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Glenwood Hatchery’s fish still in the swim

Tamie Meck

If the Glenwood Hatchery would have burned to the ground when fire struck Saturday evening, it would have cost somewhere between $6 million and $8 million to replace the structures, hatchery manager Rich Kolecki estimated.

“As far as the fish,” said Kolecki Thursday afternoon, “you could give me $6 million to $8 million, and I couldn’t go buy them.”

The Colorado Division of Wildlife state trout hatchery and rearing unit located on Mitchell Creek raises fish for stocking reservoirs, lakes and streams throughout Colorado.

Kolecki said he watched the smoke rising from South Canyon throughout Saturday afternoon. About 5 p.m., he asked his wife, Laura, if she’d like to go take a closer look. They drove to New Castle, and in the time it took them to drive back to Glenwood Springs, the fire had jumped the Colorado River.

Still not overly concerned, since they had been through the same experience with the 1994 Storm King Fire, the Koleckis sat down to dinner. Just then, their neighbor notified them that the fire had reached the bottom of Mitchell Creek and was heading their way.

“That’s impossible,” Kolecki recalled saying, “we just drove by it.”

Rich set as many gravity sprinklers as possible while Laura grabbed important papers and possessions, and they drove up Mitchell Creek Road toward Storm King Ranch.

“The last I saw the hatchery, fire was all around,” said Kolecki. “I said, `That’s it.'”

Through luck and hard work by firefighters, the hatchery received only minor damage. No fish were lost. A storage shed burned down, but a structure about 15 feet away, one of the first built at the hatchery, was saved by firefighters.

“Put a lot of atta-boys in for those fire boys,” said Kolecki.

Fingers of scorched land reach from the valley walls above Mitchell Creek toward the structures of the hatchery. Most of the buildings were completed in 1930, others were built in the past year. Fire came within about 20 feet of the main hatchery building, charring a wooden retaining wall. But the building itself showed no signs of damage.

That building is vital to the hatchery’s operations. It houses some 350,000 Colorado River rainbow, 250,000 Colorado River cutthroat – a pure strain of native cutthroat which has been petitioned to be on the endangered species list – and 300,000 threatened and endangered greenback cutthroat taken from Colorado’s Front Range. Also housed are millions of eggs.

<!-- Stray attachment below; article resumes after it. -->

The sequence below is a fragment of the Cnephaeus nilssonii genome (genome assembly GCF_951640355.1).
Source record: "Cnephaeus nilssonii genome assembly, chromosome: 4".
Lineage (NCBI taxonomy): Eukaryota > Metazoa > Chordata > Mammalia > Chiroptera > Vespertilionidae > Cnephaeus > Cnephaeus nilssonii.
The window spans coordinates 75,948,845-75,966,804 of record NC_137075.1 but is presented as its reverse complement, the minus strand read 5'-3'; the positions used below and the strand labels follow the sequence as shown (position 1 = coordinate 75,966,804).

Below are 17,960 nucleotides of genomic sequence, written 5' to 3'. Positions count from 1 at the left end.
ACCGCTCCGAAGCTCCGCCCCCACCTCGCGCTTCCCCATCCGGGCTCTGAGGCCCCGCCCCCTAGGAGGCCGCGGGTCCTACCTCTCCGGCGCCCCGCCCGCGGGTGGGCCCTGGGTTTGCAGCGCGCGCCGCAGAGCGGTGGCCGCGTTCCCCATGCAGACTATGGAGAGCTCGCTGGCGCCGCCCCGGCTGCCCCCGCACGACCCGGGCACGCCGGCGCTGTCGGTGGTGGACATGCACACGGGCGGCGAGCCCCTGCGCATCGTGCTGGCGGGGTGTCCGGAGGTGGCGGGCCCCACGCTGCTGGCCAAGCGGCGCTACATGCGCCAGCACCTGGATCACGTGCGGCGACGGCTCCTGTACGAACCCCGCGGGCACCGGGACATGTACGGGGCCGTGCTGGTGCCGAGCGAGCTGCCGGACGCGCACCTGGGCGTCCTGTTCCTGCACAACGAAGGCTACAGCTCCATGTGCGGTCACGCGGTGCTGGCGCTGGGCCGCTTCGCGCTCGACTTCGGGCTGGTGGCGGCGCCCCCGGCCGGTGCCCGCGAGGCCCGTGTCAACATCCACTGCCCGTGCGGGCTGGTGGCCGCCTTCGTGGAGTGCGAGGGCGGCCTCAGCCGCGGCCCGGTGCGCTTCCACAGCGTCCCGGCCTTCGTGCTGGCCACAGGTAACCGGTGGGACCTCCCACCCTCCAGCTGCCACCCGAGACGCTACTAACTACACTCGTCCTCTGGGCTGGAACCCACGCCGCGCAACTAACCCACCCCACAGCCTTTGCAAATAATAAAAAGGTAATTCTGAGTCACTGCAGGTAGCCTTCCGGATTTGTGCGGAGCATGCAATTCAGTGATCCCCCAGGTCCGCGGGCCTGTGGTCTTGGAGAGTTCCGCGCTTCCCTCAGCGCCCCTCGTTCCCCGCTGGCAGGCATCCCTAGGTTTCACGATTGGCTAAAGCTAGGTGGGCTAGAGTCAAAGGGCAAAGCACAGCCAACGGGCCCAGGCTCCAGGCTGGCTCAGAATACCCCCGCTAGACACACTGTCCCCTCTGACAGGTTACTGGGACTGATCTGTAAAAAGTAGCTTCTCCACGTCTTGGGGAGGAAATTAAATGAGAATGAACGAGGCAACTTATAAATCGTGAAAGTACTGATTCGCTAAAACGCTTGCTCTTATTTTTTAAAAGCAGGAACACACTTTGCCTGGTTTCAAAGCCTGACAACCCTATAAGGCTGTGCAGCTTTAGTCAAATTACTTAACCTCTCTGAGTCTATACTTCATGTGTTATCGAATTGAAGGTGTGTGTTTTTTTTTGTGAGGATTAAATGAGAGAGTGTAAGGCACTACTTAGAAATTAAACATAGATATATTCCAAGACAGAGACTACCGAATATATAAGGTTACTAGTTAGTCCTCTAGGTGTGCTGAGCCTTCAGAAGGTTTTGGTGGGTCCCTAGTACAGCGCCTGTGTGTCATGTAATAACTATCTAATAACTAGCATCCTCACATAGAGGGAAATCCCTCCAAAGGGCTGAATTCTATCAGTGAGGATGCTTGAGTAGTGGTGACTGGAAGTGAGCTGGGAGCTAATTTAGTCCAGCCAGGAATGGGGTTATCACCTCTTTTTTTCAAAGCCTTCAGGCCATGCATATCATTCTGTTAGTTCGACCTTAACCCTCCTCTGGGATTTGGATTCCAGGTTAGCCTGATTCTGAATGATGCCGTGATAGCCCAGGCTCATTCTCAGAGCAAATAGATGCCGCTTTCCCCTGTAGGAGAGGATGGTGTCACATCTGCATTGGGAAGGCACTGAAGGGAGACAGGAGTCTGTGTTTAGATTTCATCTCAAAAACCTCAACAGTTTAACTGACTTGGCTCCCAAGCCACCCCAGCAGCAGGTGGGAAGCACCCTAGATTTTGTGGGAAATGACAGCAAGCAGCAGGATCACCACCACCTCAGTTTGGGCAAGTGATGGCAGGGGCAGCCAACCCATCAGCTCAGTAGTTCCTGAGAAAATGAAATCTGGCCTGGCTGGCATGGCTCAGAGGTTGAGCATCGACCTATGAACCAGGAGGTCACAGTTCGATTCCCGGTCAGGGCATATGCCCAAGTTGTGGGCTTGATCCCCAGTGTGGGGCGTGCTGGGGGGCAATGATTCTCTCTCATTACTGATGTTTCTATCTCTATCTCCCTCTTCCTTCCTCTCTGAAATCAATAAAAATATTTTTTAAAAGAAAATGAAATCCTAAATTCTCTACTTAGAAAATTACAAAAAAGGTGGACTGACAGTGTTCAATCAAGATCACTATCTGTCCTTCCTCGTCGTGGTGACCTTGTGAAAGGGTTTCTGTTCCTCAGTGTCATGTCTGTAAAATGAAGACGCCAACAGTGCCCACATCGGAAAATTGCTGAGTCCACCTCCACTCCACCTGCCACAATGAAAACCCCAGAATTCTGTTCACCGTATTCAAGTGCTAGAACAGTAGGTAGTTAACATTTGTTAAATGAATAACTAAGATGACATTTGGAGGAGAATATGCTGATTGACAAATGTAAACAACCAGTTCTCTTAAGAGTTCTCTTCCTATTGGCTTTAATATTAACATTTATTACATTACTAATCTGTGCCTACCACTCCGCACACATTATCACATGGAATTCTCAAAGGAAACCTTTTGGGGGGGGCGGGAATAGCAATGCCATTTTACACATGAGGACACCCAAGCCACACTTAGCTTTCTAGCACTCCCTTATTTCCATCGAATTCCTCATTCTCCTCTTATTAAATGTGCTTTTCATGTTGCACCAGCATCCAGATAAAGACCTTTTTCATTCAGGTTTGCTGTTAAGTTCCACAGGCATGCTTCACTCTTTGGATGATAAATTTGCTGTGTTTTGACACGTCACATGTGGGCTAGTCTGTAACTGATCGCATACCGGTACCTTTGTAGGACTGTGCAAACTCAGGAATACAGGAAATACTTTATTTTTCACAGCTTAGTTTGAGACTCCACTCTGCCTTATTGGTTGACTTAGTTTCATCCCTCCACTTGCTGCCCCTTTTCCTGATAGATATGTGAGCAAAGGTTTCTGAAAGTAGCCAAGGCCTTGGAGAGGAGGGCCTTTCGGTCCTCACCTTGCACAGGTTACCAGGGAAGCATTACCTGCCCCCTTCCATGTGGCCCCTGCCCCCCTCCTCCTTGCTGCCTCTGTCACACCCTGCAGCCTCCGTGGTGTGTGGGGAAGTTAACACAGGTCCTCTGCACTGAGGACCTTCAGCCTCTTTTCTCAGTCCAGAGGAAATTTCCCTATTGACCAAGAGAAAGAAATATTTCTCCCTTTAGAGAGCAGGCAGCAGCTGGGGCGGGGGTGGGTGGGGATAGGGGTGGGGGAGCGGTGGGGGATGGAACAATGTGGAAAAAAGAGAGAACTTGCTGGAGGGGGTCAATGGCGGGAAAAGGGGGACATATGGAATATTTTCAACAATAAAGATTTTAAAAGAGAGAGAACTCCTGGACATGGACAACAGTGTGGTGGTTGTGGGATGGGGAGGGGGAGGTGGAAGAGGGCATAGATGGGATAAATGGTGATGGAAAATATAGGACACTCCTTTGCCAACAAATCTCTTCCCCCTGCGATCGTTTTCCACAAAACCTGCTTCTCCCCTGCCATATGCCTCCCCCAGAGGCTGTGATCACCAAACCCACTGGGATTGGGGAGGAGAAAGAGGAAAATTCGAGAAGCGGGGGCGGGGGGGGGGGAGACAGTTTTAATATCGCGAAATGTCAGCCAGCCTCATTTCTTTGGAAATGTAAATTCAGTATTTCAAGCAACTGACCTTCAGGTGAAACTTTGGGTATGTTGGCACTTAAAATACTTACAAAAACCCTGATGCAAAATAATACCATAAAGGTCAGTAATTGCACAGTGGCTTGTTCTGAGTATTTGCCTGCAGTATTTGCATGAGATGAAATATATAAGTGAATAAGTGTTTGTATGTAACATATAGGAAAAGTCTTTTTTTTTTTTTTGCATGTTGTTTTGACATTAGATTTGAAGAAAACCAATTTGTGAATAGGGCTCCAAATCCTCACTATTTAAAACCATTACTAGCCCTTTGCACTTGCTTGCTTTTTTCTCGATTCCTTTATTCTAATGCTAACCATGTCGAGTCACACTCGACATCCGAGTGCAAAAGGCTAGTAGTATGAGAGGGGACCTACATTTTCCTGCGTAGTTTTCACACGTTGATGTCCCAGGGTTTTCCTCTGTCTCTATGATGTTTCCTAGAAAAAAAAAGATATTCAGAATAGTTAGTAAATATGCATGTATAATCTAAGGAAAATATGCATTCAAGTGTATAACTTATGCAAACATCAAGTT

About a half million Colorado River cutthroat eggs will be taken today to a newly constructed isolation chamber at the Rifle Falls Hatchery, said Kolecki.

If the main hatchery had burned, Kolecki said it would take at least six years to bring operations back to their current state.

Some Mitchell Creek neighbors weren’t so fortunate. Upstream, five structures were completely lost. Downstream, numerous homes along Mitchell Creek Road were also destroyed. Others, like the hatchery, stood virtually unscathed.

As pleased as he is that the hatchery is intact, Kolecki expressed his deepest regrets for his neighbors.

While the fire danger is mostly passed, another threat exists.

“The main concern now is the drainage,” said Kolecki. “It’s going to start producing debris.”

If it rains a little bit, no problem, he said. But a heavy thunderstorm could bring down too much debris for the hatchery to handle.

The hatchery was already dealing with drought conditions and the possibility that Mitchell Creek could dry up.

The hatchery was working to remove fish for stocking three to four weeks earlier than usual. That process is being hurried even more now, said Kolecki. The brood stock, the fish that lay eggs, also are of immediate concern, said Kolecki.

DOW is working on a contingency plan in case of a heavy debris flow, said Kolecki.

Kolecki said rain would be a big relief.

“But just a little rain,” he pleaded to the sky, “just a little.”


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